Last modified: 2011-12-24 by rob raeside
Keywords: half-mast | standard bearer | national flag foundation |
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Flying the flag at half staff is an area of flag etiquette that most people want to make sure they get right. It is also an area for which the road to error is routinely paved with good intentions. With that in mind, we offer this refresher course as the all important intersection where knowledge meets benevolence.
FLYING THE FLAG AT HALF STAFF: The pertinent section of the Flag Code says, "by order of the President, the flag shall be flown at half staff upon the death of principal figures of the United States Government and the Governor of a State, territory, or possession, as a mark of respect to their memory. In the event of the death of other officials or foreign dignitaries, the flag is to be displayed at half staff according to Presidential orders, or in accordance with recognized customs or practices not inconsistent with law.
In the event of the death a present or former official of the government of any State, territory, or possession of the United States, the Governor of that state, territory, or possession may proclaim that the National flag shall be flown at half staff." The code also includes other related details including the specific length of time during which the flag should be displayed at half staff, in the event of the death of a "principal figure"(e.g., 30 days for the death of a sitting or former President, 10 days for the death of a sitting Vice President, etc.).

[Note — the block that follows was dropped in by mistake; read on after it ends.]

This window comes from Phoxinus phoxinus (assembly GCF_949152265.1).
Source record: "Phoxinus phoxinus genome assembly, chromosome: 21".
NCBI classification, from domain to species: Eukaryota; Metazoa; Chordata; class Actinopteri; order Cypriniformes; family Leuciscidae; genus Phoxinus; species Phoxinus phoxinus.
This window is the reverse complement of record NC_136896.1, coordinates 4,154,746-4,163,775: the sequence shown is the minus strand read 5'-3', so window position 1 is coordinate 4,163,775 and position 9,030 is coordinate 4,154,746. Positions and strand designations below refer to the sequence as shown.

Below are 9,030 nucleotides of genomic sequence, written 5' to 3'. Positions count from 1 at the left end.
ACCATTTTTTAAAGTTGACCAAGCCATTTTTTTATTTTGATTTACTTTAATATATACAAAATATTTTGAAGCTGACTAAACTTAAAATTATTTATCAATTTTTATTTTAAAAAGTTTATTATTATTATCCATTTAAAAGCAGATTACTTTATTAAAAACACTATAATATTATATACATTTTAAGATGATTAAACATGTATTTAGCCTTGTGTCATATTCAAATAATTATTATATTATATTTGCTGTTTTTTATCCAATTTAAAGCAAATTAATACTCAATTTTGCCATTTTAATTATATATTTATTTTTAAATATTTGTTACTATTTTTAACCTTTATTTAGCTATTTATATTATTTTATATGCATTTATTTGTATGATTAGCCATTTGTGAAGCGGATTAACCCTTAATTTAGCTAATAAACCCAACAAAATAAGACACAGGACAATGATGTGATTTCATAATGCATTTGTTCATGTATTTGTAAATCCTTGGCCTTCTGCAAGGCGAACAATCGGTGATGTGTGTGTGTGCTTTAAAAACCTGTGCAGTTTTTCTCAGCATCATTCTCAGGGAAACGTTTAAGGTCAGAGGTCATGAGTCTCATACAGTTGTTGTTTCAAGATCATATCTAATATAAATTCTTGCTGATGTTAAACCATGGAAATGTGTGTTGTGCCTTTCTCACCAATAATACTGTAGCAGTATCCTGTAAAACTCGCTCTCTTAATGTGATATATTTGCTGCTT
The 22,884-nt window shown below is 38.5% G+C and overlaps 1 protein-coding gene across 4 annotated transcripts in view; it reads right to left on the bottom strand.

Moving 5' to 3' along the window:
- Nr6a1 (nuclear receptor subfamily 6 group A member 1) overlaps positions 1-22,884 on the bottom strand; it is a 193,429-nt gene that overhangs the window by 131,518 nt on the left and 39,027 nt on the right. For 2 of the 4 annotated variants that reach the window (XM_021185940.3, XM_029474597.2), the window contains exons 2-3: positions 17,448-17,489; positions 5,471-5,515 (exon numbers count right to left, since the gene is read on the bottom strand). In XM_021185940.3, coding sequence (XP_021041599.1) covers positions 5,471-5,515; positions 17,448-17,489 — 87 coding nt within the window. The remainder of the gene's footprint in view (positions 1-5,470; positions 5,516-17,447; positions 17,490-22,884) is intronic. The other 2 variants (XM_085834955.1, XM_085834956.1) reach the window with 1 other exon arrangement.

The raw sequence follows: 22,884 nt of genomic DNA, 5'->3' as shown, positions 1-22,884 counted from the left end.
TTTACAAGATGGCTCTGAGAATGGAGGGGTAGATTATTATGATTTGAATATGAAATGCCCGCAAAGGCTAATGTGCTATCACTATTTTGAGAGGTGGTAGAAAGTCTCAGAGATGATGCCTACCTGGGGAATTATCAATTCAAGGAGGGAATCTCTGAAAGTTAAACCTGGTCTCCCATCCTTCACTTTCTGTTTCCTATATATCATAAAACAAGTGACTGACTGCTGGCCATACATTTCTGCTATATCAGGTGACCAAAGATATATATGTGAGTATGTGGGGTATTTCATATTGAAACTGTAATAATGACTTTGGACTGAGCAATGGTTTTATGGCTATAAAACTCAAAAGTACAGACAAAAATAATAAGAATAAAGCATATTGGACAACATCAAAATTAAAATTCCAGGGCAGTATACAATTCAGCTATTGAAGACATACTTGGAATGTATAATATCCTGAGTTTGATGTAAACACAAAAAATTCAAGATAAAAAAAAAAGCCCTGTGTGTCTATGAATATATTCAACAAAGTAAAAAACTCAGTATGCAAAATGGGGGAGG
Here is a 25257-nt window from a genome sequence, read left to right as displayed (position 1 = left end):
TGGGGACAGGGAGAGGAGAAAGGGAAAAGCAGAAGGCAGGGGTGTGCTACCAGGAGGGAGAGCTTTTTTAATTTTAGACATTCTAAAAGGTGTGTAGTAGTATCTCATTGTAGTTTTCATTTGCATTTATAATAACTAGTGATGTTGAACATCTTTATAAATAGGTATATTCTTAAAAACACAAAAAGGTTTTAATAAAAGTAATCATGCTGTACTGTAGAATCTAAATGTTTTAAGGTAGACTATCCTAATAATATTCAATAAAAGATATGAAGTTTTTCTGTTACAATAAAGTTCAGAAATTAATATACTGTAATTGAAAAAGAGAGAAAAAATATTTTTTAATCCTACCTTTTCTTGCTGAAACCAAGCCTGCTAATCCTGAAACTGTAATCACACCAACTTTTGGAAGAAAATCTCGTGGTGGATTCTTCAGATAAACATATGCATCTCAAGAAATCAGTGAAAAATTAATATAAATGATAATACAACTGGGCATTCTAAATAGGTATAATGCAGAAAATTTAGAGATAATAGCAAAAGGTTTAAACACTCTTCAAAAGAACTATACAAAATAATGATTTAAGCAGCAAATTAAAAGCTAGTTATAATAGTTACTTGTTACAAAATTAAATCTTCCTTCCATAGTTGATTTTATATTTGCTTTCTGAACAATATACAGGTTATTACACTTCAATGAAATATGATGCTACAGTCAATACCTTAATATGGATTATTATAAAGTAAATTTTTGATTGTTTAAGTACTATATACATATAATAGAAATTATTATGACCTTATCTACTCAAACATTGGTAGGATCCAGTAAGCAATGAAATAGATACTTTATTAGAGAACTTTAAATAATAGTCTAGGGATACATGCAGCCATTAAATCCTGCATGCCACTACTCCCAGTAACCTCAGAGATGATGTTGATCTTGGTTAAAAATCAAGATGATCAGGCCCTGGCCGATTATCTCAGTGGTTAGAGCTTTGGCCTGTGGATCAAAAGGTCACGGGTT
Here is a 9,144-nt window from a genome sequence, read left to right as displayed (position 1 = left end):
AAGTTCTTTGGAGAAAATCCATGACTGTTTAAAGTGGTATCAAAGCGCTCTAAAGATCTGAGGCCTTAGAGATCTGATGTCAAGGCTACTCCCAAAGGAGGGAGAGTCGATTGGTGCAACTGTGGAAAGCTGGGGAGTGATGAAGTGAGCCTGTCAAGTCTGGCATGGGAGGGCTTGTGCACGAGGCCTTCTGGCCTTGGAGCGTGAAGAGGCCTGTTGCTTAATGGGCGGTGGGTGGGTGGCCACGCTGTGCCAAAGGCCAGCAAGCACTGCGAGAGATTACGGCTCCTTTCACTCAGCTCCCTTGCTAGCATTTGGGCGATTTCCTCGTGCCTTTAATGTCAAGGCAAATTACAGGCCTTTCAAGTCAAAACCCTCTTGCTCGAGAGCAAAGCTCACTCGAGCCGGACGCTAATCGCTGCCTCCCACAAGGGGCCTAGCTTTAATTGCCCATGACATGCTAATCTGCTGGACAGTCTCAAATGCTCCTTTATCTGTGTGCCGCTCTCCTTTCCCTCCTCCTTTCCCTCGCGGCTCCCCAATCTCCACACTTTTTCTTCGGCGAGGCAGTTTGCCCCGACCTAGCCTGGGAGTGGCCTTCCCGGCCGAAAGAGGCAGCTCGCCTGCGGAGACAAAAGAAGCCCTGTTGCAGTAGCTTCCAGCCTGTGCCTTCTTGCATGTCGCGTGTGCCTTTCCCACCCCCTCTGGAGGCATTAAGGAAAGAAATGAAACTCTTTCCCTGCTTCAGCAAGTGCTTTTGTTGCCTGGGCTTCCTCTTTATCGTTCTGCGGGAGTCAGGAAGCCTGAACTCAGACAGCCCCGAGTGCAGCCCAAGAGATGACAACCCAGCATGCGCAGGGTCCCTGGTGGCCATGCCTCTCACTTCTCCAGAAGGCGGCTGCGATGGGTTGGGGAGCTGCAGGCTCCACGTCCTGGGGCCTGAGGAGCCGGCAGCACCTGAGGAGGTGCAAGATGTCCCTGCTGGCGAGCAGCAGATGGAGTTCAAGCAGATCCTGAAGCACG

GOOD FAITH MISUNDERSTANDINGS: Although the code is actually pretty clear, confusion continues to occur. For example, U.S. Attorney General Janet Reno recently ordered the American Flag flown at half staff on all U.S. Department of Justice buildings, in honor of several DEA agents who had died. While NFF understands this gesture, the Flag Code does not give Attorney General Reno the authority to issue that order. Closer to NFF's Pittsburgh, Pennsylvania home, Mayor Tom Murphy ordered all flags flown at half staff to honor the victims of a plane crash. Here again, a well intentioned gesture, but one for which no authority exists. NFF points out these "good faith misunderstandings" not to criticize or embarrass anyone, but rather to head off a growing trivialization of this memorial salute, and to preserve the dignity and significance of flying the U.S. flag at half staff.
To any readers who may think that NFF is insensitive for raising these breaches of etiquette, please be assured that our motives are pure. We grieve these human loses deeply; however, we believe proper respect for our flag must be maintained no matter the circumstances.
We owe that respect to our living, our dead and our flag.